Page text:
"In Euro 1992, Germany reached the final, but lost 0-2 to Denmark", the pipeline generates:
* a new statement "Germany defeat Denmark" where defeat is the frame
* a set of facts about the new property by using FEs.
Instead, in the second example, for the same sentence, the pipeline generates
* a new statement ":Germany defeat :Defeat01"
* a set of facts about the object :Defeat01
The semantics of the first example leds to extensional issues when adding new facts to a property/frame. This issues seem to be resolved by the second example. However, the statement is completely different as no explicit binary relation is generated between Germany and Denmark. Rather, a more coherent (with respect to first example) and correct formalisation could be the following:

:Germany :defeat_01 :Denmark .
:defeat_01 rdfs:subPropertyOf :defeat .
:defeat_01 :winner :Denmark ;
:loser :Germany ;
:competition :Euro_1992 ;
:score "0-2" .

The state of the art is focused on (open) information extraction and semantification. Nevertheless, it misses the comparison with a large slice of relevant works in the areas of machine reading, n-ary relations extraction, existing frame related KBs and theories in the Semantic Web. These works include FRED [1] (see also the paper submitted to the SWJ [2]), FrameBase (see also the paper submitted to the SWJ [4]), [5], [6] and [7].
The comparison with Legalo is unfair (cf. [8] for more details) In fact, Legalo:
* relies on FRED (and its frame-based representation of natural language sentences) for generating binary relations;
* works either on Wikipedia articles or generic free text inputs;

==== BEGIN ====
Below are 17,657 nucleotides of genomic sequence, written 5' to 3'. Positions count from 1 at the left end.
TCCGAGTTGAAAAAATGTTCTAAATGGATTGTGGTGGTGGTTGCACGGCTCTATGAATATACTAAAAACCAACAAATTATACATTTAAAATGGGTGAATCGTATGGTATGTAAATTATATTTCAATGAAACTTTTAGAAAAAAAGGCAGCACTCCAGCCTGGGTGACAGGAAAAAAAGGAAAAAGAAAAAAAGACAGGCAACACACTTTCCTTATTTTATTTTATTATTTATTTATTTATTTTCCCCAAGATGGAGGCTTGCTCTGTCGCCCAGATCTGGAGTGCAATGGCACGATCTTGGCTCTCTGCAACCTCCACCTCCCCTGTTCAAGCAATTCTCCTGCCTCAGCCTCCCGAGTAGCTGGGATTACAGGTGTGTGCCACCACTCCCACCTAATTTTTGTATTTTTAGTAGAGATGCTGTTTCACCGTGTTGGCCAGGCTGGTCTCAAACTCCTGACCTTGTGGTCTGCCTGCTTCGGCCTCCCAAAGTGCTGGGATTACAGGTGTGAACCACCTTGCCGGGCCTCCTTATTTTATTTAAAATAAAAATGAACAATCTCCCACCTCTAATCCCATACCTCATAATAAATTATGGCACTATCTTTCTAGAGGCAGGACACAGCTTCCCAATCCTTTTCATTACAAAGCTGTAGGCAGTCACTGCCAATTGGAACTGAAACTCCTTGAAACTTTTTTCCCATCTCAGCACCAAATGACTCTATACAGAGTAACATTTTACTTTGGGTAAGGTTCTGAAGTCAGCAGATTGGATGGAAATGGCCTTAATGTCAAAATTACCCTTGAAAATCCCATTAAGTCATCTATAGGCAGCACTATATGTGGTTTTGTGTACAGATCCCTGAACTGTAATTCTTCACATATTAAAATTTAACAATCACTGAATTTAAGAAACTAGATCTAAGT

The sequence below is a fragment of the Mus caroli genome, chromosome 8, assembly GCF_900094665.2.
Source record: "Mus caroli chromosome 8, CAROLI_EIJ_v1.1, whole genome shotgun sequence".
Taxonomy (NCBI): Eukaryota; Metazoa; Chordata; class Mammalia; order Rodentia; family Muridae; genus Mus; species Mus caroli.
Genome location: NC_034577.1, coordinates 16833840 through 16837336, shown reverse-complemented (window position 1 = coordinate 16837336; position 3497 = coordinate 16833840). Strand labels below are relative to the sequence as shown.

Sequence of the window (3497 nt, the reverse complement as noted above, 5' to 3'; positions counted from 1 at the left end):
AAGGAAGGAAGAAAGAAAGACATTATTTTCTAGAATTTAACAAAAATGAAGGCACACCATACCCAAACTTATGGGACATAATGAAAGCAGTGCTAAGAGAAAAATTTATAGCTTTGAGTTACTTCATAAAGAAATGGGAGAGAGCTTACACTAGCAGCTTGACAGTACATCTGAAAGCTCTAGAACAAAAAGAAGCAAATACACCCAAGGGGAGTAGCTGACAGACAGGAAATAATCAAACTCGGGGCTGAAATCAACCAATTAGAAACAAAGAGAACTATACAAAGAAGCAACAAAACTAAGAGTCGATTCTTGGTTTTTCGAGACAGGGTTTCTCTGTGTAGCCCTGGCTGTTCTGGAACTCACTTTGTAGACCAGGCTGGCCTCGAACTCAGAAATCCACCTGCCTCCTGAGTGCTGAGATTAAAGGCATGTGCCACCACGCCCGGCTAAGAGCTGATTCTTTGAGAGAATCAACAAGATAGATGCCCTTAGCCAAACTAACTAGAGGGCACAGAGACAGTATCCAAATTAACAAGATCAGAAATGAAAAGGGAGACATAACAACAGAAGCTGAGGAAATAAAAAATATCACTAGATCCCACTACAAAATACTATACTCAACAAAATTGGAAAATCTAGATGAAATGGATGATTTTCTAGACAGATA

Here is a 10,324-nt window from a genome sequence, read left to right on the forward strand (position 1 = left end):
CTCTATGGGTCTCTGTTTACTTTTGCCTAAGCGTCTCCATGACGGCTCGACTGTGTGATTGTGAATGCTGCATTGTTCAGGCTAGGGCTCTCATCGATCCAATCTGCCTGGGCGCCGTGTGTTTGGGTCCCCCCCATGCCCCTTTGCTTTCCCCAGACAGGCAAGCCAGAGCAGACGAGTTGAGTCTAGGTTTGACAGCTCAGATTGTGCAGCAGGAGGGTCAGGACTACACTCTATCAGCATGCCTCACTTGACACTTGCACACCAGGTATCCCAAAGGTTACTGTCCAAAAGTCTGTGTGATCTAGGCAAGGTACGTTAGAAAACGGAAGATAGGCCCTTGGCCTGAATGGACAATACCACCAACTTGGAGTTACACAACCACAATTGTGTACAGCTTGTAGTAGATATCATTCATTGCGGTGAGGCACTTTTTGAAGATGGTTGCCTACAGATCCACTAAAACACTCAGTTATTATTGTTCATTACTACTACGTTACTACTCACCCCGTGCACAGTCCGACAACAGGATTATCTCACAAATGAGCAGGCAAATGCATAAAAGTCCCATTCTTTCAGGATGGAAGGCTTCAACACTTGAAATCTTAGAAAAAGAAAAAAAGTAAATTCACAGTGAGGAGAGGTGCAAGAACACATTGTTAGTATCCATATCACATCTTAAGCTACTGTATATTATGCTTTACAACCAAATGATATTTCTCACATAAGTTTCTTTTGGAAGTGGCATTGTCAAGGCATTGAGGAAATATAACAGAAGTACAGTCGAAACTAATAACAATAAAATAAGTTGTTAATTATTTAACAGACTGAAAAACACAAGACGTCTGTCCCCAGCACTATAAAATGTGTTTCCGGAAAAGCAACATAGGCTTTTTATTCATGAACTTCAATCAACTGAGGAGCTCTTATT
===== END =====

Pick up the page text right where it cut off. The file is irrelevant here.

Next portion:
* can be used for KB enrichment (cf. property matcher in the architecture of Legalo).

* page 1: "DECIPHERING its meaning". If you do not use any cryptographic techniques the
term understanding would be more appropriate.
* page 2: to "to CREDIBLE (thus high-quality)" -> "to RELIABLE (thus high-quality)"
* page 2: "from raw text and produces e.g, " -> "from raw text and produces, e.g, "
* page 6: "The selected LUs comply to" -> "The selected LUs comply WITH"
* page 7: "We alleviate this through EL techniques". What does EL stand for?
* page 9: "which we call reification". I would say "called reification"
* page 13/14: "In avevage, most raw properties" -> "ON avevage, most raw properties"

[1] "Knowledge Extraction Based on Discourse Representation Theory and Linguistic Frames". Valentina Presutti, Francesco Draicchio, Aldo Gangemi. EKAW 2012: 114-129
[2] http://semantic-web-journal.org/system/files/swj1297.pdf
[3] "FrameBase: Representing N-Ary Relations Using Semantic Frames". Jacobo Rouces, Gerard de Melo, Katja Hose. ESWC 2015: 505-521
[4] http://semantic-web-journal.org/system/files/swj1239.pdf
[5] "Gathering lexical linked data and knowledge patterns from FrameNet". Andrea Giovanni Nuzzolese, Aldo Gangemi, Valentina Presutti. K-Cap 2011: 41-48
[6] "Frame Detection over the Semantic Web". Bonaventura Coppola, Aldo Gangemi, Alfio Gliozzo, Davide Picca, Valentina Presutti. ESWC 2009: 126-142
[7] "Towards a Pattern Science for the Semantic Web". Aldo Gangemi and Valentina Presutti. Semantic Web Journal 1.1, 2 (2010): 61-68.
[8] "From hyper- links to Semantic Web properties using Open Knowledge Extraction". Valentina Presutti, Andrea Giovanni Nuzzolese, Sergio Consoli, Aldo Gangemi, and Diego Reforgiato. Accepted for publication on Semantic Web Journal (http://semantic-web-journal.org/system/files/swj1195.pdf).


I would like to inform the readers that the paper From Freebase to Wikidata: The Great Migration [1] - accepted at the WWW 2016 industry track [2] - mentions the FBK StrepHit soccer dataset in Section 4.4.
The dataset is generated upon the baseline classifier output described in this SWJ submission (cf. Sections 1, 10 and 14).

[1] http://static.googleusercontent.com/media/research.google.com/en//pubs/a...
[2] http://www2016.ca/program/industry-track.html#from-freebase-to-wikidata-...